This ECB meeting could mark the start of taper tiptoeing, although a lack of inflationary pressures means the ECB will not be in any rush to unwind QE
The ECB would be blind not to acknowledge the cyclical upswing in the Eurozone. Growth in the first quarter was stronger than in the US and UK and confidence indicators are close to all-time highs. What is more, the recovery is broadening across countries and sectors. With political risks subsiding, prospects for investment to pick up should also improve. Up to now, the ECB has been cautiously avoiding sounding overly optimistic, but a further change of the risk assessment from downward to balanced looks like a done deal.
While the economy strengthens, inflationary pressure is still hard to find. The latest drop in headline inflation and, even more importantly, continued low underlying inflation, suggest that deflationary risks might have disappeared, but the ECB is still far away from reaching its inflation objective.
The combination of stronger growth and very little inflationary pressures should also be reflected in the ECB’s staff projections, which is also due to be published next week. While the effect of a stronger euro exchange rate and lower oil prices should net off each other in terms of growth, it could actually lead to a downward revision of the ECB’s inflation projections for 2017-19 by c.0.2ppt each year. Back in March, the ECB projections predicted inflation to come in at 1.7%, 1.6% and 1.7%, respectively, in these three years.
Possible downgrade to ECB staff inflation projections
Going forward, the single most important variable for the ECB to decide on significant policy changes will be wages. Draghi has repeatedly called it the ECB’s lynchpin. The German experience, with nominal wage increases of a decent 2-3%, and the US example, with low wage increases despite unemployment rates of c.5%, show that it can take a while before wage development in the Eurozone signals an ECB policy move. On top of domestic factors like ageing, still-high unemployment and negative output gaps, broader factors like digitalisation and globalisation should continue exerting disinflationary pressure on the Eurozone.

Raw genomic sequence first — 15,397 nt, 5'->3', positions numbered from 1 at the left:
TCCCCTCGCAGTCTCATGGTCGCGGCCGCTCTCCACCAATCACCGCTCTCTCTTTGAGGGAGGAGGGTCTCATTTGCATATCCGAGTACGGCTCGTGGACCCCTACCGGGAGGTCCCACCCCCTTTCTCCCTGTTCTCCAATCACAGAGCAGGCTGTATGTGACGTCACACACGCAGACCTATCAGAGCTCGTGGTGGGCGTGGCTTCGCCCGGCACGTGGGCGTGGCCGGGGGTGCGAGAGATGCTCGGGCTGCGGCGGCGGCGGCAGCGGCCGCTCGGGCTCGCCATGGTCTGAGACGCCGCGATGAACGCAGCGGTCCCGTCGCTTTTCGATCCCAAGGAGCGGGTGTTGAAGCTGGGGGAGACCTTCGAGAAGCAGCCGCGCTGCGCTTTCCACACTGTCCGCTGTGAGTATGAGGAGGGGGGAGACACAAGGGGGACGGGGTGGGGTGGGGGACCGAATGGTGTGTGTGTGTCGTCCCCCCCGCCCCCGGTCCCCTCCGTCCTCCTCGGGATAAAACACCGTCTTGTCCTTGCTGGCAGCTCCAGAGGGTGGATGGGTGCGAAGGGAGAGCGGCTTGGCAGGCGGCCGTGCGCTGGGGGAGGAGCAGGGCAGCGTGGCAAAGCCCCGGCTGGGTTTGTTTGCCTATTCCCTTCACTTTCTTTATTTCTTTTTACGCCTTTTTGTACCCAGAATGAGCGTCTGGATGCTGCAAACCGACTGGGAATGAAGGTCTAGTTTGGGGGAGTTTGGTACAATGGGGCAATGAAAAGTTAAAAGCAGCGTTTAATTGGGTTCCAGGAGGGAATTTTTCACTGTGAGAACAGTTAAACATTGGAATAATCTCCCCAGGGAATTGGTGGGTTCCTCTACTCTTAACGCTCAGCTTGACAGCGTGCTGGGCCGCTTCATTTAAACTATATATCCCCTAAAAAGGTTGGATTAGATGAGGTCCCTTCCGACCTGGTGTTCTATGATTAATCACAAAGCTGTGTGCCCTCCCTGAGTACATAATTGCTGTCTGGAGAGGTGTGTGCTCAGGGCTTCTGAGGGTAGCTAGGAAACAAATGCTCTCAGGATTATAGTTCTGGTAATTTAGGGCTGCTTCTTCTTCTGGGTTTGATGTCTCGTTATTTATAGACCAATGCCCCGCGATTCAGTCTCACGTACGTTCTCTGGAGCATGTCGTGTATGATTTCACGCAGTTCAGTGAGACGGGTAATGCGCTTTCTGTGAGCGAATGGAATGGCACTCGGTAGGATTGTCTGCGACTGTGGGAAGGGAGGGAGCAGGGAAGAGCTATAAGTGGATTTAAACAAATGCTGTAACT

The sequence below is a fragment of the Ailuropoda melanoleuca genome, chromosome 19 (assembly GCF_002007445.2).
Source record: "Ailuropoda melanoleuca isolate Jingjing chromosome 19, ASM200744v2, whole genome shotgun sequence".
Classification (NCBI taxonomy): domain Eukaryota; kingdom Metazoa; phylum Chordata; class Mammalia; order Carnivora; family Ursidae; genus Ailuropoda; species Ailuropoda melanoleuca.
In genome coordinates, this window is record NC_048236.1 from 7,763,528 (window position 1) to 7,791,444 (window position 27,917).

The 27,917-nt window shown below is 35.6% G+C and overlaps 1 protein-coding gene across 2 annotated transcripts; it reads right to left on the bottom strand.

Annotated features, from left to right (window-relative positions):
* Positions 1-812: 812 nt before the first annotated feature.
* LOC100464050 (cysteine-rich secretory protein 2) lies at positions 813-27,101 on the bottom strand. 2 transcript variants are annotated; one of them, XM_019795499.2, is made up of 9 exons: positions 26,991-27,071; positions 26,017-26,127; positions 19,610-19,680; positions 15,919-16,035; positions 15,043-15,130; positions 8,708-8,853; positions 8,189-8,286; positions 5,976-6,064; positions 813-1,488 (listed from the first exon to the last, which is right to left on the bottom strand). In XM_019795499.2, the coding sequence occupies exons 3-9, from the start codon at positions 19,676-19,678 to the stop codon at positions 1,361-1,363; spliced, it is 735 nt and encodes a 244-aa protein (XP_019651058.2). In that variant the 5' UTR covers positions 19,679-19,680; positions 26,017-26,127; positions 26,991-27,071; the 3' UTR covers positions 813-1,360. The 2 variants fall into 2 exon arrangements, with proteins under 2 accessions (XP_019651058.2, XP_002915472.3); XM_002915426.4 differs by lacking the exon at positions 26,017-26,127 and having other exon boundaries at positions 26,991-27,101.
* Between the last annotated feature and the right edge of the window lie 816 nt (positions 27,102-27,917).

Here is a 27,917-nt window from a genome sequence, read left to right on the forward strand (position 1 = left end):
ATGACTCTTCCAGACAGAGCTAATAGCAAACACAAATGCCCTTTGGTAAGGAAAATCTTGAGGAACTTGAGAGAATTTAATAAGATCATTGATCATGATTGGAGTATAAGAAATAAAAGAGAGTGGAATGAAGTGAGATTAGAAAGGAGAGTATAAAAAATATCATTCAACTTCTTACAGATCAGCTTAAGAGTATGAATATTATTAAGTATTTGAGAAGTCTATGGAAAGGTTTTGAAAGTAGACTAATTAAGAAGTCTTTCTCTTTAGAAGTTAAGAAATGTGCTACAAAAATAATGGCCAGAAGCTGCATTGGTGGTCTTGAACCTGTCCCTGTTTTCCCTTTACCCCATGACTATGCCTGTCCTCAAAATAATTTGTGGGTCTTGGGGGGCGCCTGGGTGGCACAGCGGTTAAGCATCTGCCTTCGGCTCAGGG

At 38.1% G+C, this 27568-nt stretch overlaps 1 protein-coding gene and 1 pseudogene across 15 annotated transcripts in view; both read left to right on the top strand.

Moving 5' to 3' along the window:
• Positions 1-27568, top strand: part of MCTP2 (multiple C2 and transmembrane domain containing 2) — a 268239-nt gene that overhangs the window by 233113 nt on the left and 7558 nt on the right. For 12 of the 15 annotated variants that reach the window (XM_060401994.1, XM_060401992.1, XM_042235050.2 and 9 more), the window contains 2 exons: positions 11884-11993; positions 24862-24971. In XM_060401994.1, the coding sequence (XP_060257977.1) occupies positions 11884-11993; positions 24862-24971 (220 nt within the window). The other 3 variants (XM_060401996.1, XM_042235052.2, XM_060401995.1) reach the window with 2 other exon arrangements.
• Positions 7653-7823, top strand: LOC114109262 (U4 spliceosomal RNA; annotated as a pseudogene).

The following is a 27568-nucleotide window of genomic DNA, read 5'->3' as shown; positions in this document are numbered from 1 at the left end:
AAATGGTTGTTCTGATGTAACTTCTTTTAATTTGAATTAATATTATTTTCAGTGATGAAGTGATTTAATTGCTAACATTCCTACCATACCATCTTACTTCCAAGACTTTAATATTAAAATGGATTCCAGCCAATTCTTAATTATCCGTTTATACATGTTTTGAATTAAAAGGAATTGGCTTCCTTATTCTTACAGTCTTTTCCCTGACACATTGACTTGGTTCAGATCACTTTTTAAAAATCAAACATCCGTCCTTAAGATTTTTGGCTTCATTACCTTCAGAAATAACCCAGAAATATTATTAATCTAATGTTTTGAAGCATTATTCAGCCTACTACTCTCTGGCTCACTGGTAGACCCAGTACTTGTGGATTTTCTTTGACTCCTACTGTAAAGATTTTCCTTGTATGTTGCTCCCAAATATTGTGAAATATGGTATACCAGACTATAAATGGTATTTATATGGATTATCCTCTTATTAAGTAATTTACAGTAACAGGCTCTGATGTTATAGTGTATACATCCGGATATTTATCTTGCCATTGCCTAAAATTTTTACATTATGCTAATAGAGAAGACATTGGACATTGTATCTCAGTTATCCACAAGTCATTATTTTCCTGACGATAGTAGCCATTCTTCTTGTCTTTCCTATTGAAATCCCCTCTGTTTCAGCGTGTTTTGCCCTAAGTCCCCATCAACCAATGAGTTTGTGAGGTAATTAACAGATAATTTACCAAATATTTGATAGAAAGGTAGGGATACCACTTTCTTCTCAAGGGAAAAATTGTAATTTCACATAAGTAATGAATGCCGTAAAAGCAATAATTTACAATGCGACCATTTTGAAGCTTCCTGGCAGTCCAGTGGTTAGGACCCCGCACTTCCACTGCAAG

Looking back, the ECB started QE to tackle deflationary risks. These risks have clearly disappeared. However, conversely, this does not mean that the ECB already stands ready to unwind QE. In the ECB’s own analysis, the current upswing is still highly dependent on monetary stimulus. In addition, the ECB seems afraid that any taper signals could lead to a ‘taper tantrum’ as in the US and an unwarranted increase of interest rates. Exiting QE is much more complicated than entering it.
Therefore, we expect the ECB to announce first subtle changes to its risk assessment and forward guidance at next week’s meeting. This could be followed by tasking the working committees to study several options for tapering, maybe even including the sequencing, at the July meeting. The official tapering communication could then follow between September and December. The ECB does not seem to be in any rush to drastically change its current stance and will do everything possible to avoid a taper tantrum; probably with a ‘taper tiptoeing’.